I love the aspirational concept underlying zero food waste, both the idea of eliminating waste and closing loops throughout the production-consumption-recovery chain. However, I remain concerned that the term “zero waste” has become a marketing concept that doesn’t deliver on its promise (see “Fresh Look At Zero Food Service Waste,” December 2013). We need to focus on both prevention and diversion when talking about “Zero Waste,” and shouldn’t declare success when reaching a 90 percent diversion rate. Rather, we need to report on reduction in generation and then on increases to diversion. If we claim zero, we need to mean zero.
5. Evolving Frameworks
The terrific U.S. EPA Food Recovery Hierarchy might encounter competition in 2016, or at least pressure to evolve. Specifically, there’s tension between the industrial uses and composting tiers, where both are valid approaches. The ReFED initiative, spearheaded by Mission Point Capital Partners, will introduce a different framework entirely when its report is released in Q1 detailing food waste actions in the context of both impact and cost. They have drawn inspiration from the well-known McKinsey carbon abatement curve and applied similar methods to food waste.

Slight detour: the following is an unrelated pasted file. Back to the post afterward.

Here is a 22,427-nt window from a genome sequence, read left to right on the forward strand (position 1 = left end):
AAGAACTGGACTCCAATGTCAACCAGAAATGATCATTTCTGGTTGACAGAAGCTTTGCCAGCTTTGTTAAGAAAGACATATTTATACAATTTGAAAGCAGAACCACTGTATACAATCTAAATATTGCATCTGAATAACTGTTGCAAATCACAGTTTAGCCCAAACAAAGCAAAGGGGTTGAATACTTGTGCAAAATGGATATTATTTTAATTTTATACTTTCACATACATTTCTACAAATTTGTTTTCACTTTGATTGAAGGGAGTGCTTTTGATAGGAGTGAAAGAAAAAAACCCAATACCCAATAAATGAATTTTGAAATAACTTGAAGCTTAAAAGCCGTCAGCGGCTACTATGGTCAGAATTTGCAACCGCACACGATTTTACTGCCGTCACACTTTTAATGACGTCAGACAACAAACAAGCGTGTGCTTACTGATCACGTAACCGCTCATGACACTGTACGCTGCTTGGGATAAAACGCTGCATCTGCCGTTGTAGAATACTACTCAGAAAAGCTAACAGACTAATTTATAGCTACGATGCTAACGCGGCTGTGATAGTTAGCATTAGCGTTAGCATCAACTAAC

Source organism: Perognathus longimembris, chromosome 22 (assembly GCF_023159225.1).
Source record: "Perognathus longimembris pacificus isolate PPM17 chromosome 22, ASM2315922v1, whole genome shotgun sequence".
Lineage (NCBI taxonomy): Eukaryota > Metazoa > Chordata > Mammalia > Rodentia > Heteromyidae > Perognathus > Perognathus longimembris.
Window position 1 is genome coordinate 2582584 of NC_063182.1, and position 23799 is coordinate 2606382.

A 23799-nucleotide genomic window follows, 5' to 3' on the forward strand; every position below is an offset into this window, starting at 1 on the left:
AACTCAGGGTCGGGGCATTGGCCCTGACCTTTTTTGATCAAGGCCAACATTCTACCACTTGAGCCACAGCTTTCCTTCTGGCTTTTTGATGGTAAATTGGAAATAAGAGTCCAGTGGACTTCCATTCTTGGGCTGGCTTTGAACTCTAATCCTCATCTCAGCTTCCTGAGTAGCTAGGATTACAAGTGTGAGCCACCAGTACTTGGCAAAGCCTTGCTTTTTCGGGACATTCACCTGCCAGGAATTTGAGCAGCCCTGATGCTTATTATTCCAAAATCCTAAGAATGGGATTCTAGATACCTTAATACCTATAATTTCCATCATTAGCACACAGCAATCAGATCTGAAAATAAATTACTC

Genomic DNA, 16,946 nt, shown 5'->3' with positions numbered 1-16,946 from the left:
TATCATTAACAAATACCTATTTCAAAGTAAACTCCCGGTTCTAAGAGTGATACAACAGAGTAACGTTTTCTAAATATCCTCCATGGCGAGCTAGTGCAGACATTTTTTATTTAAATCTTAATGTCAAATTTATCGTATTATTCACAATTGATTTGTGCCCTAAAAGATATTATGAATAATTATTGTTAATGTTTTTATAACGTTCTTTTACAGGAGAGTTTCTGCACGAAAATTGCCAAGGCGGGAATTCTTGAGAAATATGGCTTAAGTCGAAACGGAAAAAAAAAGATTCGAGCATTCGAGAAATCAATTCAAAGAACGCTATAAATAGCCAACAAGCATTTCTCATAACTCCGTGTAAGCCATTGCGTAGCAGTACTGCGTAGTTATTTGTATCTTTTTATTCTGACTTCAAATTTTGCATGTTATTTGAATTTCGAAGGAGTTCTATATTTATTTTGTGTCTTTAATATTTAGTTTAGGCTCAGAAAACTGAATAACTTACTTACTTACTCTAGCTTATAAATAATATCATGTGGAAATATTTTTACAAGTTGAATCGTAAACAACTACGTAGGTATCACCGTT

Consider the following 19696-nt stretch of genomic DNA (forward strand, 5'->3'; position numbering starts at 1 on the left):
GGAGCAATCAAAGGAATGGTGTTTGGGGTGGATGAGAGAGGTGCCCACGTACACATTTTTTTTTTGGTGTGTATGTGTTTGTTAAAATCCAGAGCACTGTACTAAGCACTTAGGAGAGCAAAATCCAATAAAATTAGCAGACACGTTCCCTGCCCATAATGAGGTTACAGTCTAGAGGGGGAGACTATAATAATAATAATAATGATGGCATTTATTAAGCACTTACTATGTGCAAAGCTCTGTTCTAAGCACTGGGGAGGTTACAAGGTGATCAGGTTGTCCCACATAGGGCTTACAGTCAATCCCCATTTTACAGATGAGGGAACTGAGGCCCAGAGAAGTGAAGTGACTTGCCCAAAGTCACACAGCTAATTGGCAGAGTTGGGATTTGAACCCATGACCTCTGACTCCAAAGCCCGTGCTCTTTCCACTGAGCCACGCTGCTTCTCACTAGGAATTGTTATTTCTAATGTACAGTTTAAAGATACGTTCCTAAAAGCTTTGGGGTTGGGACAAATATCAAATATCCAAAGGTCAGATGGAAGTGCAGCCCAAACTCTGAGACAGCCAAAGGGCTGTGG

6. U.S. National Waste Strategy
The United States needs to cut food waste in half by 2030, but how? Public officials need feedback and engagement from all of us. We have a short timeline to establish a strategy before all the players change with a new administration. We also need to support Congresswoman Pingree’s bill.
7. Greater Focus On The Consumer
In 2016, consumer education will take center stage. The Ad Council is releasing a campaign on food waste (think Smokey the Bear for food waste). Ad Council campaigns have historically been highly influential in changing perceptions and behaviors.
8. Talking About Wasted …Water
When we waste food, we waste water. With water so scarce in parts of the U.S. and globally, this is more apparent (and important) than ever. Access to water is one of the major issues of our time, and it will become a key part of the food waste discussion.